The Pan-African Sociologist

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Understanding the City as a Settler Colonial Structure

Much of the scholarship within American urban sociology has concerned itself with the various forms of inequality that have developed in and around US cities throughout its history. The various schools of critical urban sociology have various developed ways of understanding cities as raced (Lai 2012), classed (Reardon and Bischoff 2011), and gendered (Popkin, Leventhal, and Weismann 2010) spaces where broader social hierarchies and system are reinforced and acted upon. Collectively these works argues for a broad understanding of the city as a both a reflection of broad American social values as well as a space that can have great influence over the development of these same values.
Absent from most of discussions within urban sociology is the history and narrative of Native Americans and the history of settler colonialism in the United States. This erasure is analogous to the general erasure of indigenous people and their experiences within most social scientific discourses (Dei 2000; Habashi 2005; Quah 1993). There has been movement in recent years to reverse this erasure. Andrea Smith (2008) while exploring the intertwined logics of slavery, genocide, and orientalism within white supremacy highlighted the current incompatibilities between narratives of indigenous scholars, which mistakenly equating African American “settlers” with white settlers, and African American/anti-racist which scholarship ignoring the existence of settler colonialism and indigenous peoples. Smith called for an integration of these various logics arguing that without doing so we become complacent in reifying these oppressive logics. Similarly, Evelyn Nakano Glenn (2015) discussed on a macro level how the dynamics of settler colonialism in the United States affected the racial formation of various oppressed communities. She concluded with the hope that by bringing together the insights of different inequality frameworks, including settler colonialism, scholars can “work toward a higher level theoretical model that can be widely used by social scientists both in the United States and internationally.”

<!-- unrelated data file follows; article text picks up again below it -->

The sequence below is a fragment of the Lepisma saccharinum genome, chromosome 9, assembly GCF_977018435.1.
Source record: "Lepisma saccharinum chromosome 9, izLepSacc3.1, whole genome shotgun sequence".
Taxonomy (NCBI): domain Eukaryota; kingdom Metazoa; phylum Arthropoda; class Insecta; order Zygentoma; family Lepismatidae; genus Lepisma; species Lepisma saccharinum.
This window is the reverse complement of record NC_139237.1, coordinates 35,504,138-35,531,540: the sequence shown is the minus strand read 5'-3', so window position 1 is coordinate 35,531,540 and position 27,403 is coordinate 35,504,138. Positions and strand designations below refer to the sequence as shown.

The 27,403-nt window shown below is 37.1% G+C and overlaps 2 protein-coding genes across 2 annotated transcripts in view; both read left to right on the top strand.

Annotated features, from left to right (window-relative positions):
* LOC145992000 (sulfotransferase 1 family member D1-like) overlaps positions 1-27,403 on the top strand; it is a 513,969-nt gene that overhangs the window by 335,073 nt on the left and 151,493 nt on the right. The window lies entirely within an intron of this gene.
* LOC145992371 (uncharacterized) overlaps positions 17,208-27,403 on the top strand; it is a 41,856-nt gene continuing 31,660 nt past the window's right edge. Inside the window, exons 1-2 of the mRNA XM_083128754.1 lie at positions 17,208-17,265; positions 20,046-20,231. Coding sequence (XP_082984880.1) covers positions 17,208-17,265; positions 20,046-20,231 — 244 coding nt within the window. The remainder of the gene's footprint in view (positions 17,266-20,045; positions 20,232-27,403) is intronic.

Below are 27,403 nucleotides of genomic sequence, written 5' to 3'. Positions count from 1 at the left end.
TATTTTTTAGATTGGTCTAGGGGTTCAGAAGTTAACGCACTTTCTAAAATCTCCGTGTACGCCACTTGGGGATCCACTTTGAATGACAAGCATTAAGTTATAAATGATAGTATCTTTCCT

Responding to Smith’s and Glenn’s calls, I argue for the inclusion of settler colonialism as another, and arguably more fundamental, framework through which to understand American urban spaces, structures, and history. I argue that many of the key aspects of US cities we study in urban sociology, particularly racial residential segregation, white suburbanization, and urban native settlement patterns are either directly connected to settler colonial forms/logics within US society or share great similarities to what we would expect within a settler colonial situation. I demonstrate the usefulness of the framework by reviewing literature on settler colonial logics, racial logics, white neighborhoods and suburbs, urban Native Americans, and urban African Americans. Bringing settler colonialism into discussions about urban inequality rectifies a blind spot within urban sociology that ignores and erases Native Americans and indigenous people within our analyses, builds a stronger historic sociological narrative about American cities, and opens avenues to reconsider how we make sense of current and historical patterns of urban inequality.  Continue reading

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​Understanding Eurocentrism as a Structural Problem of Undone Science

(Derived from a course paper for Politics of Knowledge taught by Steven Epstein at Northwestern University)

The tiles of the landmark volumes The Death of White Sociology (Ladner, 1973) and White Logic, White Methods (Zuberi and Bonilla-Silva 2008) highlight a particular truth about sociology, its methods, and theories which is that they are heavily influenced by European and colonial social thought. This influence is evident in the presentation in most introductory sociology courses of Karl Marx, Emile Durkheim, and Max Weber as the founders of sociological inquiry. Their influence compounded with the influence of countless other white male scholars has led to the development of what Julian Go describes as the “imperial unconscious” of sociology that influences how sociologists carry out their research and construct theory (Go 2013).
The effects that sociology’s Eurocentrism has on its scholarship and institutions are well documented. Eurocentrism has largely rendered invisible in the discipline the sociological perspectives and work of both scholars of color and the societies they come from. In addition, Eurocentrism in the discipline also allows for intrinsically racist and colonial theory and findings to be developed and disseminated within academe and among the public (Hunter 2002). The sum total of these processes is that in many spaces sociology, like many other social science, perpetuate systems of inequality and the social logics that justify them.

Although powerful on its own, the Eurocentric critique of sociology by scholars does not often move beyond an analysis of the epistemic silencing of marginalized communities and knowledge to address the structural, non-epistemic relations that help maintain the current state of affairs. I argue that by understanding eurocentrism in sociology, at least partly, as a structural problem of “undone science” we can begin to see how phenomenon such as racism against academics of color and the norms of academic training and production help reproduce the epistemic problems identified by scholars working in postcolonial, decolonial, and ethnic studies spaces. This relation between the structural and epistemological will allow for a conception of intellectual decolonization that is both structural and epistemological in nature. Continue reading